There is a 5 percentage point gender gap for all students leaving 16 to 18 study and going into any sustained destination, 84% of females achieved a sustained destination compared to 79% for males.
The gender gap widens to 8 percentage points when looking at disadvantaged students – 76% of disadvantaged females progress to a sustained destination, compared with 68% of disadvantaged males.
Females were more likely to enter higher education (39% of females compared to 31% of males), while males were more likely to take up apprenticeships (11% of males compared to 8% of females).
Disadvantage and free school meal status
Both disadvantage and free school meal eligibility are based on information recorded when students were in year 11.
Students were considered disadvantaged in year 11 and attracted pupil premium funding if they had been eligible for free school meals at any point in the last six years, had been looked after by the local authority, or had been adopted from care. Students eligible for free school meals are a subset of the wider disadvantaged group.
Of all the state-funded mainstream students reaching the end of 16 to 18 study in 2016/17, at all levels, 24% were disadvantaged in year 11. Disadvantaged students were overrepresented in the groups studying qualifications below level 3. Of the students taking mainly level 2 qualifications, 34% were disadvantaged. For the group below level 2, 39% were disadvantaged.
Overall, disadvantaged students were less likely to have a sustained destination compared to all other students, 72% and 84% respectively.
Disadvantaged students were also less likely to go to higher education (25% compared to 38% of all others) and more likely to go to further education (13% compared to 9% for all others), studying courses at level 3 and below.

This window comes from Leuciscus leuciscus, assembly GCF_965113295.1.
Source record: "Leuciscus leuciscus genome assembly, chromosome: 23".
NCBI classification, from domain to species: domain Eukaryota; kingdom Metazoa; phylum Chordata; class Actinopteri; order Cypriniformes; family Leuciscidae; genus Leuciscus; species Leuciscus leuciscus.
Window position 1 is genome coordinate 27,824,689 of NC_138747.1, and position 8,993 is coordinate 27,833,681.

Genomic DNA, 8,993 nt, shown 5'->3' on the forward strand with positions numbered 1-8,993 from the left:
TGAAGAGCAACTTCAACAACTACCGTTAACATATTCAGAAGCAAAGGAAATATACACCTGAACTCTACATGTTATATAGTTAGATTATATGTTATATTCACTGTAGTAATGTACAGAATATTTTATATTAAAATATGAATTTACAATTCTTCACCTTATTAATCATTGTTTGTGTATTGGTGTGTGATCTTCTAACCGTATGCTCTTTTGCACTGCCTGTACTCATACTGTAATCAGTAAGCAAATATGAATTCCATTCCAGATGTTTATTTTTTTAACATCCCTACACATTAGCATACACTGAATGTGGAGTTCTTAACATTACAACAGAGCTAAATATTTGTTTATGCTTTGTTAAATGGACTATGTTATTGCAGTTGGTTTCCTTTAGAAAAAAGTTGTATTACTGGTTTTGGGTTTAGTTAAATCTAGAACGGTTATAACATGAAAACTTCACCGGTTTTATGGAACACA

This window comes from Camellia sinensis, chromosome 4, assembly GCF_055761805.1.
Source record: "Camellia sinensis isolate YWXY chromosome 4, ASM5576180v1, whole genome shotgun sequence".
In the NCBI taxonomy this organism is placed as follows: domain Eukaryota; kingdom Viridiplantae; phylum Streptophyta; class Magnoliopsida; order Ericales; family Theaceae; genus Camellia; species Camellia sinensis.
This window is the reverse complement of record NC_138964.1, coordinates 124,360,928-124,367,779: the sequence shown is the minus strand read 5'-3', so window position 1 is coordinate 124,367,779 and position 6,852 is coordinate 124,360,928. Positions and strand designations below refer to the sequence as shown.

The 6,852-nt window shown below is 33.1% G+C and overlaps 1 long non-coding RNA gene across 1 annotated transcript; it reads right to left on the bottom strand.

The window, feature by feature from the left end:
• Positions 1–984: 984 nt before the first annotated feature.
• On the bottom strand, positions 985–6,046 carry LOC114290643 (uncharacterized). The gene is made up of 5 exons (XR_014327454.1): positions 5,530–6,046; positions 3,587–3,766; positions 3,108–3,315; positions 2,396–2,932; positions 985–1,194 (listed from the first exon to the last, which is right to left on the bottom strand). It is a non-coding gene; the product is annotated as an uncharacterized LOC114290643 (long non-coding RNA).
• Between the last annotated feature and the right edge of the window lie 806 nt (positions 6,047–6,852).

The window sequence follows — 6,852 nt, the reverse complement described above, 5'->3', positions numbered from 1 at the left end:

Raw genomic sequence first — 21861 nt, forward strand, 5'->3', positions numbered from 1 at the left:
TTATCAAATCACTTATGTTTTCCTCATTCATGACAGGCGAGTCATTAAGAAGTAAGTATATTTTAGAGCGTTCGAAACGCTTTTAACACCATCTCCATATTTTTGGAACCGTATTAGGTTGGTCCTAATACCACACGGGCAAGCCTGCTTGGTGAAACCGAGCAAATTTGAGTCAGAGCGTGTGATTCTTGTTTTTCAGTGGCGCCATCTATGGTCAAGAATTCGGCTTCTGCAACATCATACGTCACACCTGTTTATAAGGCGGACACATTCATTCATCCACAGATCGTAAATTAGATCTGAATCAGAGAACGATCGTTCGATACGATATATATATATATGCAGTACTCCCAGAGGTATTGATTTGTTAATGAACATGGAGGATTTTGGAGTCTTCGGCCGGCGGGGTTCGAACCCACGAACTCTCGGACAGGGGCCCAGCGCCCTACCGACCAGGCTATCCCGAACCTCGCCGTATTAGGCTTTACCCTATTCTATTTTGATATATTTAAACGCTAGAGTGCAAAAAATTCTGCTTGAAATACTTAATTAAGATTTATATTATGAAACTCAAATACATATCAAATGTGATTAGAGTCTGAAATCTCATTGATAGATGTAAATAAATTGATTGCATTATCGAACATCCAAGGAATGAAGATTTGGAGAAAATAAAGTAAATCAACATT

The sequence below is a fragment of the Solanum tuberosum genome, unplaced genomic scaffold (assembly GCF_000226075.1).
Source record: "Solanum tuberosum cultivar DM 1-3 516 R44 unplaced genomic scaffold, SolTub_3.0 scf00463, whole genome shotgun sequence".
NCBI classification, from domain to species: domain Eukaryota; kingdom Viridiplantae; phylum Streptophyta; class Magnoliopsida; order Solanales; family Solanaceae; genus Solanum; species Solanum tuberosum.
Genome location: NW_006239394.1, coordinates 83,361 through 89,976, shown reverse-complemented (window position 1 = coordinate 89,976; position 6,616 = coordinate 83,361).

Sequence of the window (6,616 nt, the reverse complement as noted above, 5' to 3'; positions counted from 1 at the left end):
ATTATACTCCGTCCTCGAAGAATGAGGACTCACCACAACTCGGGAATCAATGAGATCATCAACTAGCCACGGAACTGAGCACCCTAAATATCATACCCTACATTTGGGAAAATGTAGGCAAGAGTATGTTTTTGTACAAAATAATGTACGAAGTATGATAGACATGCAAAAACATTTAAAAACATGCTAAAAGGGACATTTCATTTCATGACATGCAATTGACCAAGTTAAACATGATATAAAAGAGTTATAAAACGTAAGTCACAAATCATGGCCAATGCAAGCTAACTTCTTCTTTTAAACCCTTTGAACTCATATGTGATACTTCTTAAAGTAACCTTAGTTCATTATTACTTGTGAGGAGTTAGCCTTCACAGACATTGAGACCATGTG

The two groups were similarly likely to go into employment, 24% for disadvantaged students compared to 26% for all others.
There is relatively little variation by major ethnic group in the proportion of students with a sustained destination overall. Students of mixed ethnic background were the least likely to have a sustained destination (80%), while Chinese students had the highest rate at 87%. Students of white ethnic background, who make up the majority of the cohort, were one percentage point above the national average of 81%.
There is considerable variation in the types of activity students of different ethnic groups take after leaving 16 to 18 study. Between 65% and 79% of students of Black, Asian, and Chinese ethnic origin continued in education following 16 to 18 study. Students of white and mixed ethnic backgrounds were less likely to continue in education (43% and 51% respectively) and more likely to take up work and apprenticeships.
Only 17% of disadvantaged students of white ethnic origin went to higher education, well below the national average for disadvantaged students (25%).